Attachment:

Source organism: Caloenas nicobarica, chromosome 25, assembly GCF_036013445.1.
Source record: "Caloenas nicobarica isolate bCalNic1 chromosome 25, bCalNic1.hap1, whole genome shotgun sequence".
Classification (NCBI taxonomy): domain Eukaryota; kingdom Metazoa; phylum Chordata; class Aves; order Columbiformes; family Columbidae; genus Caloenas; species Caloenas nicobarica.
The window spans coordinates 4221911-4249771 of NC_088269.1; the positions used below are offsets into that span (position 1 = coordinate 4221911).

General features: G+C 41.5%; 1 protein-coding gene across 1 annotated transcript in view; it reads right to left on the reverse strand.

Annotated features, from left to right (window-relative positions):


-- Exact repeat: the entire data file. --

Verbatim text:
Source organism: Caloenas nicobarica, chromosome 25, assembly GCF_036013445.1.
Source record: "Caloenas nicobarica isolate bCalNic1 chromosome 25, bCalNic1.hap1, whole genome shotgun sequence".
Classification (NCBI taxonomy): domain Eukaryota; kingdom Metazoa; phylum Chordata; class Aves; order Columbiformes; family Columbidae; genus Caloenas; species Caloenas nicobarica.
The window spans coordinates 4221911-4249771 of NC_088269.1; the positions used below are offsets into that span (position 1 = coordinate 4221911).

General features: G+C 41.5%; 1 protein-coding gene across 1 annotated transcript in view; it reads right to left on the reverse strand.

Annotated features, from left to right (window-relative positions):